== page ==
The Cobbler’s Boy- Elizabeth Bear and Katherine Addison

Image result for cobbler's boy elizabeth bearThis is a really fun murder mystery/adventure set in 16th-century Canterbury as a 15 year old Christopher Marlowe, the future playwright, struggles to build a future beyond what his abusive father (the cobbler of the title) envisions for him. Oh, and someone’s just murdered the older scholar friend who gave him a window into a new world.

Enter Tom Watson (a real historical figure, though used fictitiously) who is also trying to solve the murder. Unfortunately, this puts both Kit and Watson in grave danger. Meanwhile, Kit is experiencing a secret first love with another boy and negotiating his relationships with his mother and younger sisters, all excellently characterized. Throw in a mysterious Greek book, a couple of murder attempts, and an archbishop, and you have a great mystery/coming of age tale.

This features the same historical main character as Elizabeth Bear’s Promethean Age books Ink and Steel and others, but stands alone and is straight-up historical fiction rather than historical fantasy as those are. Still, if you’d like more of Marlowe’s fictional adventures after this, check those out!

Spoilery quibbles below:

My two quibbles with this book–one, the religious conflicts that drive the murder plot could have been more fleshed out, and two, toward the end Kit does something SO STUPID-failing to ask for help from someone who’s shown himself helpful when he’s in over his head-that I almost couldn’t believe it. This is explained as a result of his father’s abuse, but I wish that decision and its motives had been more fleshed out as well…but this is an excellent read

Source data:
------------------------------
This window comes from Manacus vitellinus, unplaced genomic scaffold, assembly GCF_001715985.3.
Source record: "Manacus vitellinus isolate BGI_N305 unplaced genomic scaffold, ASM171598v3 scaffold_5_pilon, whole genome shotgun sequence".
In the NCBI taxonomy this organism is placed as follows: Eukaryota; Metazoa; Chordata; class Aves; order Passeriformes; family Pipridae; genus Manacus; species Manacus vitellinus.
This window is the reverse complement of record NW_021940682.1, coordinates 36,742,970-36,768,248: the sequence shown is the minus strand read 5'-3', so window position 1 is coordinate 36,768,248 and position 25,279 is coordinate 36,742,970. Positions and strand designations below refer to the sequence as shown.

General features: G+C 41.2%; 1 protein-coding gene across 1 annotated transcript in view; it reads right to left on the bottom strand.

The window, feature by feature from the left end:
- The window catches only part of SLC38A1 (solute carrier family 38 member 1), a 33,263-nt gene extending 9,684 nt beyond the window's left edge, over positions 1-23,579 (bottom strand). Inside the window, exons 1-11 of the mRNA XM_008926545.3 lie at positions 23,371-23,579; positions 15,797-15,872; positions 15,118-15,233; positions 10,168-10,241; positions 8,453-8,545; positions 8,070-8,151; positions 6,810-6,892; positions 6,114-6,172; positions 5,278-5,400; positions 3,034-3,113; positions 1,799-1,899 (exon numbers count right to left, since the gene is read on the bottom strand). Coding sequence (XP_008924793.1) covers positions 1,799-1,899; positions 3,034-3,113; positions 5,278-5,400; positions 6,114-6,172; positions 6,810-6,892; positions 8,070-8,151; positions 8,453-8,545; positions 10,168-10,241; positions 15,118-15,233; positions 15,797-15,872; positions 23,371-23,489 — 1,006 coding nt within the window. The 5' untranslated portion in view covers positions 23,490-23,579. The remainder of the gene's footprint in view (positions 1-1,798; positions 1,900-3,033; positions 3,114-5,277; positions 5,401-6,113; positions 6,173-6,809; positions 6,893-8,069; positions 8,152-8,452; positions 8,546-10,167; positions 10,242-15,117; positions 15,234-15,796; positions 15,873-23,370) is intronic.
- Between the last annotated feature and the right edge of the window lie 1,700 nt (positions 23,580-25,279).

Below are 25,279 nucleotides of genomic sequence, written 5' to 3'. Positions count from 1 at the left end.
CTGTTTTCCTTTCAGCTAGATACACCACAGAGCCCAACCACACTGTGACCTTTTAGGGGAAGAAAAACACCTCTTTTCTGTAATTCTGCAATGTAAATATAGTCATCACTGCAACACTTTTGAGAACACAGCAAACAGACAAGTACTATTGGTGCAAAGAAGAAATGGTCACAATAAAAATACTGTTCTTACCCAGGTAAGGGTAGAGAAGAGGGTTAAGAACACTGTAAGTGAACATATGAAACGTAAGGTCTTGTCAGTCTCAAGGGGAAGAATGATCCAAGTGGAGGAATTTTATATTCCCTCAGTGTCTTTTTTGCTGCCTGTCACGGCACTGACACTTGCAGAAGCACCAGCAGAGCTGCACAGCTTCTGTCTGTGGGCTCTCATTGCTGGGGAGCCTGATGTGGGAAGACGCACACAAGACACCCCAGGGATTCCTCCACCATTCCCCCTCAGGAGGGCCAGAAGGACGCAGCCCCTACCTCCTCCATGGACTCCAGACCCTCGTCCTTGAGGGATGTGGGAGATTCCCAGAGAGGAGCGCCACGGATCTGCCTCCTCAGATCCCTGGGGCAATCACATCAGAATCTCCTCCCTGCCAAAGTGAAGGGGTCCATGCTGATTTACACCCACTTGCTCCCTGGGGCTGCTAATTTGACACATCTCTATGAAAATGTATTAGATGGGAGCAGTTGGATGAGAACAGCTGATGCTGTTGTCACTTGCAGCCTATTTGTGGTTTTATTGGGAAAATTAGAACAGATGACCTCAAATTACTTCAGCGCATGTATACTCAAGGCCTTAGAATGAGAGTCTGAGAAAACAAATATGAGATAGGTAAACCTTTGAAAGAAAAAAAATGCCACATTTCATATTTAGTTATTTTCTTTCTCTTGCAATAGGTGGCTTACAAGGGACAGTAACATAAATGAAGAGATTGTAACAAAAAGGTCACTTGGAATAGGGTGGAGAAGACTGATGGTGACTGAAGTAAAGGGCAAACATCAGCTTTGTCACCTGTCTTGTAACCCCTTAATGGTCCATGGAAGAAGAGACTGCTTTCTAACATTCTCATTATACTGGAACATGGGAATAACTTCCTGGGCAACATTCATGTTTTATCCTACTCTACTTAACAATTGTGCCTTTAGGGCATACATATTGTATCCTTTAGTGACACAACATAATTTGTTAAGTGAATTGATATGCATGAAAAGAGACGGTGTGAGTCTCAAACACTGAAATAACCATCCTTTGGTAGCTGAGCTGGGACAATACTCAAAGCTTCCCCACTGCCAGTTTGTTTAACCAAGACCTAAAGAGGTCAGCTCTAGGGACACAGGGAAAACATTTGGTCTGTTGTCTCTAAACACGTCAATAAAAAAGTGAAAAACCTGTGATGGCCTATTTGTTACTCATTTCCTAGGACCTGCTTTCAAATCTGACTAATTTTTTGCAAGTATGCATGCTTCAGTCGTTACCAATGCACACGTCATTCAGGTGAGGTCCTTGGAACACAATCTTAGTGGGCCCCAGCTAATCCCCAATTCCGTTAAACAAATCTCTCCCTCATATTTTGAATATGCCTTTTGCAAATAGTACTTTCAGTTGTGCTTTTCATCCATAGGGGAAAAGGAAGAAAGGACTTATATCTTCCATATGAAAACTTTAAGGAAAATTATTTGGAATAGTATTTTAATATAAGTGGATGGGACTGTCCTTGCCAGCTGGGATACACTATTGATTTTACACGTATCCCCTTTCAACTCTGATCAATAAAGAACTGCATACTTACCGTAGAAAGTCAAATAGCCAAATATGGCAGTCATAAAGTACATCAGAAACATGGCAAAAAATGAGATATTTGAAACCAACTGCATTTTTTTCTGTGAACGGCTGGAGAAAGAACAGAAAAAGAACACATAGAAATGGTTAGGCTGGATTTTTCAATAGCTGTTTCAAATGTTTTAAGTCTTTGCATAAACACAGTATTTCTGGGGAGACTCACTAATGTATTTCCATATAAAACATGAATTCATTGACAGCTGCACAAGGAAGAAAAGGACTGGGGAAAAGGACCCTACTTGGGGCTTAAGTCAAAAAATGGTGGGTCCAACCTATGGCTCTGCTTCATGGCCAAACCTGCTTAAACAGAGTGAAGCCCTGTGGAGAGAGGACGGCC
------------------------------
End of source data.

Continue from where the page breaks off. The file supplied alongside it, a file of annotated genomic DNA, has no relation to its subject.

Tamburlaine, Part One- Christopher Marlowe

This is unusual for a Marlowe play in that the anti-hero doesn’t get his comeuppance (and won’t in the sequel, either). Unfortunately, I put off writing this post until some time after I’d read it, so I’ve largely forgotten what I wanted to say! Therefore, bullet points.

-Zenocrate is not a good person. She regrets the deaths of Bajazeth and his wife, but only after she helped torment them to suicide. She’s a pretty good partner for Tamburlaine– a little softer, but not going to have serious moral qualms.

-The language, oh my God the language. It’s lovely, and consistently so. Here’s a particular favorite bit:

Nature that framed us of four elements,
Warring within our breast for regiment,
Doth teach us all to have aspiring minds:
Our souls, whose faculties can comprehend
The wondrous architecture of the world
And measure every wandering planet’s course,
Still climbing after knowledge infinite
And always moving as the restless spheres,
Wills us to wear ourselves and never rest
Until we reach the ripest fruit of all,
That perfect bliss and sole felicity,
The sweet fruition of an earthly crown.
It’s both beautiful and illustrative of Tamburlaine’s character– all that striving focused on something ultimately a bit anticlimactic and unworthy.
-The symbolism of the black tent is terrifying. Read it and you’ll know what I mean. Also the contrast of Tamburlaine’s speech about beauty while having the virgins slaughtered.